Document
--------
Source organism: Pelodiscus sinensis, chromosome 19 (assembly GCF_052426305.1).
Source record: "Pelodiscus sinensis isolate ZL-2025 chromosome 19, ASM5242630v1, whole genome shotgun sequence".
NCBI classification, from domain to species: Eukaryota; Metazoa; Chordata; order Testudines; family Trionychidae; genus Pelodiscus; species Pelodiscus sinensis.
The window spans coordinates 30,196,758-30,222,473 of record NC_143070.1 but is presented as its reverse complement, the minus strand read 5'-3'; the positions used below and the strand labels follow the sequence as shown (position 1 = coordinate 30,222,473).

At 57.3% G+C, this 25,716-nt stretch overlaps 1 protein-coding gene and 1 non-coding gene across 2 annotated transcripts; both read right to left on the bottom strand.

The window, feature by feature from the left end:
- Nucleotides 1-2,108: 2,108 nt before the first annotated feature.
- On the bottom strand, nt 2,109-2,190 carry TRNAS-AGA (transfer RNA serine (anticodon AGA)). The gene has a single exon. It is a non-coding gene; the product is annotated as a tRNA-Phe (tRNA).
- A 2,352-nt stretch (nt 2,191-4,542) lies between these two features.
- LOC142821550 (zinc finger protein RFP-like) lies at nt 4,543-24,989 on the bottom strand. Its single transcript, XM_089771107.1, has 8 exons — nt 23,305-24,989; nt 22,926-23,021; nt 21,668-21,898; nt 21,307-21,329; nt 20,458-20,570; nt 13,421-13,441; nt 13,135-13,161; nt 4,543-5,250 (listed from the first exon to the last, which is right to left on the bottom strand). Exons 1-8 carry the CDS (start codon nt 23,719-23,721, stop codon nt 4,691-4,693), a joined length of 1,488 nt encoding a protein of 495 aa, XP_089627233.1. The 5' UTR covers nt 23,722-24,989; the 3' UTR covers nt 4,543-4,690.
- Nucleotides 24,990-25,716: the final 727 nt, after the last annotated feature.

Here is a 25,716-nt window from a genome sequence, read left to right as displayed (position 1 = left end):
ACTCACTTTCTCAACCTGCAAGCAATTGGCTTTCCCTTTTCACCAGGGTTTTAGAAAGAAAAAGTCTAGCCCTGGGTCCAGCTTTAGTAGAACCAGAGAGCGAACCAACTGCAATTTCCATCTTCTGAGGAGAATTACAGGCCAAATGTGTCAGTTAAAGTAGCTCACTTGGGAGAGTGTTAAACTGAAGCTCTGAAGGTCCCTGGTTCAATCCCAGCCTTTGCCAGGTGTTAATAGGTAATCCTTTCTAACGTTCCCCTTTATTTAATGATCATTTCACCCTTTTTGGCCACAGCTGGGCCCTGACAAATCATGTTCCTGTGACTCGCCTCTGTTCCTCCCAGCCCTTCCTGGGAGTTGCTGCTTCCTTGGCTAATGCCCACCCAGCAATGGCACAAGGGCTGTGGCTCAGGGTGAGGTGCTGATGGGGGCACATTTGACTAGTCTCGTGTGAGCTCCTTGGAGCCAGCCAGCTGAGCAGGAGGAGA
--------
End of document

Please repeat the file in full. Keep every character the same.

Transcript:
Source organism: Pelodiscus sinensis, chromosome 19 (assembly GCF_052426305.1).
Source record: "Pelodiscus sinensis isolate ZL-2025 chromosome 19, ASM5242630v1, whole genome shotgun sequence".
NCBI classification, from domain to species: Eukaryota; Metazoa; Chordata; order Testudines; family Trionychidae; genus Pelodiscus; species Pelodiscus sinensis.
The window spans coordinates 30,196,758-30,222,473 of record NC_143070.1 but is presented as its reverse complement, the minus strand read 5'-3'; the positions used below and the strand labels follow the sequence as shown (position 1 = coordinate 30,222,473).

At 57.3% G+C, this 25,716-nt stretch overlaps 1 protein-coding gene and 1 non-coding gene across 2 annotated transcripts; both read right to left on the bottom strand.

The window, feature by feature from the left end:
- Nucleotides 1-2,108: 2,108 nt before the first annotated feature.
- On the bottom strand, nt 2,109-2,190 carry TRNAS-AGA (transfer RNA serine (anticodon AGA)). The gene has a single exon. It is a non-coding gene; the product is annotated as a tRNA-Phe (tRNA).
- A 2,352-nt stretch (nt 2,191-4,542) lies between these two features.
- LOC142821550 (zinc finger protein RFP-like) lies at nt 4,543-24,989 on the bottom strand. Its single transcript, XM_089771107.1, has 8 exons — nt 23,305-24,989; nt 22,926-23,021; nt 21,668-21,898; nt 21,307-21,329; nt 20,458-20,570; nt 13,421-13,441; nt 13,135-13,161; nt 4,543-5,250 (listed from the first exon to the last, which is right to left on the bottom strand). Exons 1-8 carry the CDS (start codon nt 23,719-23,721, stop codon nt 4,691-4,693), a joined length of 1,488 nt encoding a protein of 495 aa, XP_089627233.1. The 5' UTR covers nt 23,722-24,989; the 3' UTR covers nt 4,543-4,690.
- Nucleotides 24,990-25,716: the final 727 nt, after the last annotated feature.

Here is a 25,716-nt window from a genome sequence, read left to right as displayed (position 1 = left end):
ACTCACTTTCTCAACCTGCAAGCAATTGGCTTTCCCTTTTCACCAGGGTTTTAGAAAGAAAAAGTCTAGCCCTGGGTCCAGCTTTAGTAGAACCAGAGAGCGAACCAACTGCAATTTCCATCTTCTGAGGAGAATTACAGGCCAAATGTGTCAGTTAAAGTAGCTCACTTGGGAGAGTGTTAAACTGAAGCTCTGAAGGTCCCTGGTTCAATCCCAGCCTTTGCCAGGTGTTAATAGGTAATCCTTTCTAACGTTCCCCTTTATTTAATGATCATTTCACCCTTTTTGGCCACAGCTGGGCCCTGACAAATCATGTTCCTGTGACTCGCCTCTGTTCCTCCCAGCCCTTCCTGGGAGTTGCTGCTTCCTTGGCTAATGCCCACCCAGCAATGGCACAAGGGCTGTGGCTCAGGGTGAGGTGCTGATGGGGGCACATTTGACTAGTCTCGTGTGAGCTCCTTGGAGCCAGCCAGCTGAGCAGGAGGAGA